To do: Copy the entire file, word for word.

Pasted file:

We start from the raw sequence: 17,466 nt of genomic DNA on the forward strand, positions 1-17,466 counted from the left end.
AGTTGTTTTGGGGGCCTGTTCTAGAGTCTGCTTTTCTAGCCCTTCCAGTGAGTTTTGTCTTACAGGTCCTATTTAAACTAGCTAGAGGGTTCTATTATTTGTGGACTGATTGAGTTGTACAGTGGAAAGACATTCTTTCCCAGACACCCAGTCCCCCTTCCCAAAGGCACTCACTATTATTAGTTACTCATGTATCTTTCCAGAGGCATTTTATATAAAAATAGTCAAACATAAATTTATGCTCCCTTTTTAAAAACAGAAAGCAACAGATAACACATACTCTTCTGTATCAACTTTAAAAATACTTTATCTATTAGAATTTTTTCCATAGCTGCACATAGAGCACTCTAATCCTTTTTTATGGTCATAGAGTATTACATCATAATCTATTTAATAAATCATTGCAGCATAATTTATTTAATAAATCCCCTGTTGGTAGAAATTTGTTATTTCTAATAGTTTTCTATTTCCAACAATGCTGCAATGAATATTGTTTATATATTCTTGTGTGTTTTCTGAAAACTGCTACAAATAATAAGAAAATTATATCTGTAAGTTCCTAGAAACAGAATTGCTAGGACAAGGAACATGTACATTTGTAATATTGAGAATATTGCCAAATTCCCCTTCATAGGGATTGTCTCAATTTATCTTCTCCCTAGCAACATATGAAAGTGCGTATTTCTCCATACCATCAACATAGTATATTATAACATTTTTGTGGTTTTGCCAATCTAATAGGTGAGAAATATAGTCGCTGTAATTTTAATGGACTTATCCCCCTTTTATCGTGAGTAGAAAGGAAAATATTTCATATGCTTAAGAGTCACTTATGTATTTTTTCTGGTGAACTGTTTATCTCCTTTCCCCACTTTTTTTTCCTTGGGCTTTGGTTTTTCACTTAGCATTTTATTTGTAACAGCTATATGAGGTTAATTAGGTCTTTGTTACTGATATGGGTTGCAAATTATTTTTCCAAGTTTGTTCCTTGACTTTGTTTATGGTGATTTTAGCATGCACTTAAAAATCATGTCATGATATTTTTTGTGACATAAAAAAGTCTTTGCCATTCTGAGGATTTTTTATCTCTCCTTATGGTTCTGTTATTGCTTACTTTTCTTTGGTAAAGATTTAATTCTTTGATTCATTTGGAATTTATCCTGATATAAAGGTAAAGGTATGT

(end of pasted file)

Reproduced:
We start from the raw sequence: 17,466 nt of genomic DNA on the forward strand, positions 1-17,466 counted from the left end.
AGTTGTTTTGGGGGCCTGTTCTAGAGTCTGCTTTTCTAGCCCTTCCAGTGAGTTTTGTCTTACAGGTCCTATTTAAACTAGCTAGAGGGTTCTATTATTTGTGGACTGATTGAGTTGTACAGTGGAAAGACATTCTTTCCCAGACACCCAGTCCCCCTTCCCAAAGGCACTCACTATTATTAGTTACTCATGTATCTTTCCAGAGGCATTTTATATAAAAATAGTCAAACATAAATTTATGCTCCCTTTTTAAAAACAGAAAGCAACAGATAACACATACTCTTCTGTATCAACTTTAAAAATACTTTATCTATTAGAATTTTTTCCATAGCTGCACATAGAGCACTCTAATCCTTTTTTATGGTCATAGAGTATTACATCATAATCTATTTAATAAATCATTGCAGCATAATTTATTTAATAAATCCCCTGTTGGTAGAAATTTGTTATTTCTAATAGTTTTCTATTTCCAACAATGCTGCAATGAATATTGTTTATATATTCTTGTGTGTTTTCTGAAAACTGCTACAAATAATAAGAAAATTATATCTGTAAGTTCCTAGAAACAGAATTGCTAGGACAAGGAACATGTACATTTGTAATATTGAGAATATTGCCAAATTCCCCTTCATAGGGATTGTCTCAATTTATCTTCTCCCTAGCAACATATGAAAGTGCGTATTTCTCCATACCATCAACATAGTATATTATAACATTTTTGTGGTTTTGCCAATCTAATAGGTGAGAAATATAGTCGCTGTAATTTTAATGGACTTATCCCCCTTTTATCGTGAGTAGAAAGGAAAATATTTCATATGCTTAAGAGTCACTTATGTATTTTTTCTGGTGAACTGTTTATCTCCTTTCCCCACTTTTTTTTCCTTGGGCTTTGGTTTTTCACTTAGCATTTTATTTGTAACAGCTATATGAGGTTAATTAGGTCTTTGTTACTGATATGGGTTGCAAATTATTTTTCCAAGTTTGTTCCTTGACTTTGTTTATGGTGATTTTAGCATGCACTTAAAAATCATGTCATGATATTTTTTGTGACATAAAAAAGTCTTTGCCATTCTGAGGATTTTTTATCTCTCCTTATGGTTCTGTTATTGCTTACTTTTCTTTGGTAAAGATTTAATTCTTTGATTCATTTGGAATTTATCCTGATATAAAGGTAAAGGTATGT